How to Prevent Basement Flooding

Last summer, it rained. From June 1st through the end of September, it rained at least once a week, often two plus times a week. Flash flood warnings, closed roads due to flooding, and baseball game cancellations became the weekly norm. After a couple weeks of Summer 2019, the rain shows no signs of slowing. In the third week of June, it rained six inches in one night. All over the state of Pennsylvania, homeowners returned home to inches of water in their basements and thousands of dollars of water damage.

Although baseball cancellations stink, coming home to a flooded basement trumps a soggy ball field. The American Society of Home Inspectors reports that 60% of American homes suffer from below ground wetness and that an even higher percentage of

 

home owners will deal with a flooded basement in some capacity at some point. Flooded basements often cost homeowners thousands of dollars in damage as they ruin floors, walls, and cause mold. Taking certain precautions reduces the likelihood of your home flooding and the significant damage costs that follow.

Neglecting the maintenance of three key plumbing systems in homes lead to basement flooding: sump pumps, hot water heaters, and pipes. This list only covers a few flood causes, but a majority of preventable basement flooding begins with the upkeep of these three systems.

  1. Sump Pumps: A sump pump moves excess water away from your house and foundation. Sump pumps sit inside a sump pit, usually in the lowest part of the house. When the pit fills, the pump’s sensor or activator turns on the pump. The pump then pumps the water out of the pit, through the pipes, and away from your house and foundation. Sump pumps work effectively and provide a reliable solution to preventing flooding. Depending on your pump, they last anywhere from five to twenty-five years. However, neglected maintenance on your sump pump decreases the lifespan and increases the chance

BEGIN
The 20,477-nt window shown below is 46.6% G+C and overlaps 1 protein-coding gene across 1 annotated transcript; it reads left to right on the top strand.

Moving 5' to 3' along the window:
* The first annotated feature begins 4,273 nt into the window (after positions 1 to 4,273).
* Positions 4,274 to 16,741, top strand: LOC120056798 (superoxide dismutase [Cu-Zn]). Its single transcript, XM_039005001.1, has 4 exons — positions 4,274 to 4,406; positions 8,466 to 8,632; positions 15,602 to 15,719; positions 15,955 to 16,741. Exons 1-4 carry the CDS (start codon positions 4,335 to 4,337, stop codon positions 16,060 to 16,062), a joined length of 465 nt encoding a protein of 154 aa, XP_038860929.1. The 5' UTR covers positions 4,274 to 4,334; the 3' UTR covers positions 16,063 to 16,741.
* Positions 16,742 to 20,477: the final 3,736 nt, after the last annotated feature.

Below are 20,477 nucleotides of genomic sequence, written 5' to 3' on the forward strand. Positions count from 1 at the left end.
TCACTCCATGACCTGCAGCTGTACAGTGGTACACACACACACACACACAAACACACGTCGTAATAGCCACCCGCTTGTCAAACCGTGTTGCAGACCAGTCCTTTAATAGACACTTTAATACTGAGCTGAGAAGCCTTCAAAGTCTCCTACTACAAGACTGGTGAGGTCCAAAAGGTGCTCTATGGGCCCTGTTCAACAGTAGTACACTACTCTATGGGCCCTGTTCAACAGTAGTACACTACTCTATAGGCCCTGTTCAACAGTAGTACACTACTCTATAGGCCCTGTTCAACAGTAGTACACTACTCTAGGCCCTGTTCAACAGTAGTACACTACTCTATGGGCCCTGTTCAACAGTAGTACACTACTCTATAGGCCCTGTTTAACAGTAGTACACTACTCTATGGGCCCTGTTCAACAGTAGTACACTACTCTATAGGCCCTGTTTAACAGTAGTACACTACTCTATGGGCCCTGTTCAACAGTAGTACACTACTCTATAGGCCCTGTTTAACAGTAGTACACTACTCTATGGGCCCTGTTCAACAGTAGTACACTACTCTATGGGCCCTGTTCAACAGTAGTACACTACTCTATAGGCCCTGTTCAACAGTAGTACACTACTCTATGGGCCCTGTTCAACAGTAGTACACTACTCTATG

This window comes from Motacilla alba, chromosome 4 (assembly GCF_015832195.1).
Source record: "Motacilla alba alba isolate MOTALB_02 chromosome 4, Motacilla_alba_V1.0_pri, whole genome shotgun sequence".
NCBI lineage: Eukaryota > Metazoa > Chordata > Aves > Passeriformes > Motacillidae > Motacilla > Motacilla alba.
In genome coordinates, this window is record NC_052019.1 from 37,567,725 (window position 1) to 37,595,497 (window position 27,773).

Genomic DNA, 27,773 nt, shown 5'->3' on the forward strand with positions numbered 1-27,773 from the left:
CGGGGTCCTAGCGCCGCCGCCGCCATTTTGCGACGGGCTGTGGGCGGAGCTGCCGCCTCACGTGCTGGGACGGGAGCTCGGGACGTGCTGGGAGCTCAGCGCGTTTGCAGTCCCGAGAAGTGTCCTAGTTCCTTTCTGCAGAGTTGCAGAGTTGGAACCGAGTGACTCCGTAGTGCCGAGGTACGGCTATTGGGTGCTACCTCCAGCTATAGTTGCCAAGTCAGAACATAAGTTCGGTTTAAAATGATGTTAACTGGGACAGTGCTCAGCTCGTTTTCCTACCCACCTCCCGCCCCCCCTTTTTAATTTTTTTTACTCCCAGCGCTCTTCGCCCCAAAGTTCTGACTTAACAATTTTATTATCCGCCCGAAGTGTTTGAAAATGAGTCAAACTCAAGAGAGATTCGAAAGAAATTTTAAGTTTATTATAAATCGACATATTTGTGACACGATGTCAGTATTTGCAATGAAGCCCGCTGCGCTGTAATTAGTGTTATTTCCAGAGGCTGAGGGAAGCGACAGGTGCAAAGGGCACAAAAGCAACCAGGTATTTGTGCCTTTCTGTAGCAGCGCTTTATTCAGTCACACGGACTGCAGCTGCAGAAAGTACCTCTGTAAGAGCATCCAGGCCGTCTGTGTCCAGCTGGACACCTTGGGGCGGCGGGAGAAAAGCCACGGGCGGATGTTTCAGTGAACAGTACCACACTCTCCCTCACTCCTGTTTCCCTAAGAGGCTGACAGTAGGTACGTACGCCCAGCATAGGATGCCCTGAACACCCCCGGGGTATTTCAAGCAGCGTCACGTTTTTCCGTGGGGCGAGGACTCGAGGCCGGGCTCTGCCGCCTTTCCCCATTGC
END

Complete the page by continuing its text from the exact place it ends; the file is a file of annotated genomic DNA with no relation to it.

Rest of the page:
of pump failure. Experts recommend more frequent maintenance on your pump during times of frequent use. With the heavy rain in Pennsylvania over the last year, your pump worked overtime to keep your basement dry. Consider a maintenance check on your sump pump soon to prevent unforeseen pump failure and inches of water in your basement.
  2. Hot Water Heaters: Hot water heaters provide our homes with hot water for all purposes from showering to cooking. Like sump pumps, they last for a decent chunk of time, anywhere from eight to twelve years. Proper maintenance helps prevent unforeseen bursts and basement flooding. Often the heaters show signs of need for replacement before bursting. Corrosive minerals eat away at the heater’s interior and cause issues that lead to the tank bursting or its internal systems failing. Based on a standard maintenance check, plumbers and specialists can predict the remaining lifespan of hot water heaters and recommend replacing or repairing the heater before any serious issues, like flooding, occur.
  3. Old or Cracked Pipes: Older pipes run the risk of cracking due to age. Other factors such as freezing or accidental damage may cause cracks as well.

The classic book, 7 Habits of Highly Effective People, preaches the importance of proactivity, and when it comes to preventing basement flooding, proactivity is the best defense. Often, unforeseeable circumstances surprise us and leave us wading around the water in our basements, cursing, and muttering the standard cliché, “Just my luck”. Unfortunately, life happens, and it is impossible to prevent all basement flooding; however, proactively maintaining your house’s plumbing saves hours of time, thousands of dollars, and a few choice words. A small investment in a long-term maintenance plan allows for Tim Dean Plumbing to conduct an onsite view and inspection of the plumbing systems in your house. A thorough inspection often reveals telling signs of wear, tear, and decay in your plumbing systems. Think of flood prevention like your teeth. If you do the routine maintenance at the dentist, they catch cavities in their early stages and they prevent major operations like a root canal or tooth extraction. Similarly, routine maintenance and upkeep on your sump pump, water heater, and piping reveals warning signals and allows for us to address the issue before you find yourself knee deep in the water without your butt in the sand.